Beginning with microarray data in the 90's, omics technologies have exploded in the last three decades. Proteomic, metabolomic, genomic and epigenomic data are used to understand disease etiology, to detect diseases early on and to identify novel disease therapies. Almost every omics dataset is the result of a complicated experiment and data collection process. The unwanted variation introduced during the experimental process, along with biological complexity and heterogeneity, requires extensive exploratory data analysis and pre-processing to understand the variability within the data.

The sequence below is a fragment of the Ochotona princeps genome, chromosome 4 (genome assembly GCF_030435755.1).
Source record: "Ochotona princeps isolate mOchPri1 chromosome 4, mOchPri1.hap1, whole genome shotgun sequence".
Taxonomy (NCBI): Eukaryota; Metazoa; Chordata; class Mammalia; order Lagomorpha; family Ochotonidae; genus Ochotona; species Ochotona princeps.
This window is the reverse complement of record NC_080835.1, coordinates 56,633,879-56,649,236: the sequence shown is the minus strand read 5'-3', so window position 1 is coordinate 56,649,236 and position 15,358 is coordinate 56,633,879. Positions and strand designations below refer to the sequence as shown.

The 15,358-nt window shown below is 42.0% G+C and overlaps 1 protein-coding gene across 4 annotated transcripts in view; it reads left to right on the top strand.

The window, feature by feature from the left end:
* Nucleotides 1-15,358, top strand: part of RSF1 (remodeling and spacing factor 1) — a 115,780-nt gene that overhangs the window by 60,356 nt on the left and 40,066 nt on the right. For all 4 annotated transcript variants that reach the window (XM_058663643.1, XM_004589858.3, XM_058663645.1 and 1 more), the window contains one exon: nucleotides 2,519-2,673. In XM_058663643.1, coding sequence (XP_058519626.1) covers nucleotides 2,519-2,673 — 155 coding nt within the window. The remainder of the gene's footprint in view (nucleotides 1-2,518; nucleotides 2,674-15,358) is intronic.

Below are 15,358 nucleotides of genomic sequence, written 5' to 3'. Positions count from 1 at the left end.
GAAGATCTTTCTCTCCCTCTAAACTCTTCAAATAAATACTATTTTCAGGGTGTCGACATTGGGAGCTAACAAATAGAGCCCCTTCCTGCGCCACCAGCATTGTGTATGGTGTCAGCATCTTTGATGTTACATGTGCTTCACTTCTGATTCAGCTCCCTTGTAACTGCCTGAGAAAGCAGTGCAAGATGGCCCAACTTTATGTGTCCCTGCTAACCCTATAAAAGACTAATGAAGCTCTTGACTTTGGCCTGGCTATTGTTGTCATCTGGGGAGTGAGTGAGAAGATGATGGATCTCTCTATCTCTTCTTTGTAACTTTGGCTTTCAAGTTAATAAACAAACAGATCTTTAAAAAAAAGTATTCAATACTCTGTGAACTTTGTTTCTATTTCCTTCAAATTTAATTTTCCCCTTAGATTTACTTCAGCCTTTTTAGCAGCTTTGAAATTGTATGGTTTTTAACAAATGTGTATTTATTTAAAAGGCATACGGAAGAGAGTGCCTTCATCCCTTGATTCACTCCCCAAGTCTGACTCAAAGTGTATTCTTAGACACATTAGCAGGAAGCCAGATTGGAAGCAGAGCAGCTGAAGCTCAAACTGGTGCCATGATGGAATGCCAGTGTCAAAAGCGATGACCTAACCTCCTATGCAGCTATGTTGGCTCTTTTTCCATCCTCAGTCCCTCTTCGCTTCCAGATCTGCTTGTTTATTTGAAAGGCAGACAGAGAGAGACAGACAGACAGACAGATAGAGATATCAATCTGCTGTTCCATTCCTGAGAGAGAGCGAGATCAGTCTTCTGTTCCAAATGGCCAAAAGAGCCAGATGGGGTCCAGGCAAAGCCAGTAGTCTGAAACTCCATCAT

The goal throughout this dissertation is to demonstrate the need for appropriate exploratory data analysis and pre-processing in various omics data types, and to provide examples of such. Exploratory data analysis refers to extensive visualization and summarization of omics data in order to understand distributional properties of samples and features, to identify unwanted variation, to determine biological patterns, etc. Work done during exploratory data analysis informs subsequent data pre-processing, or a series of steps taken to filter samples and features, to impute missing values, to normalize or transform the data, etc., prior to performing formal statistical analyses.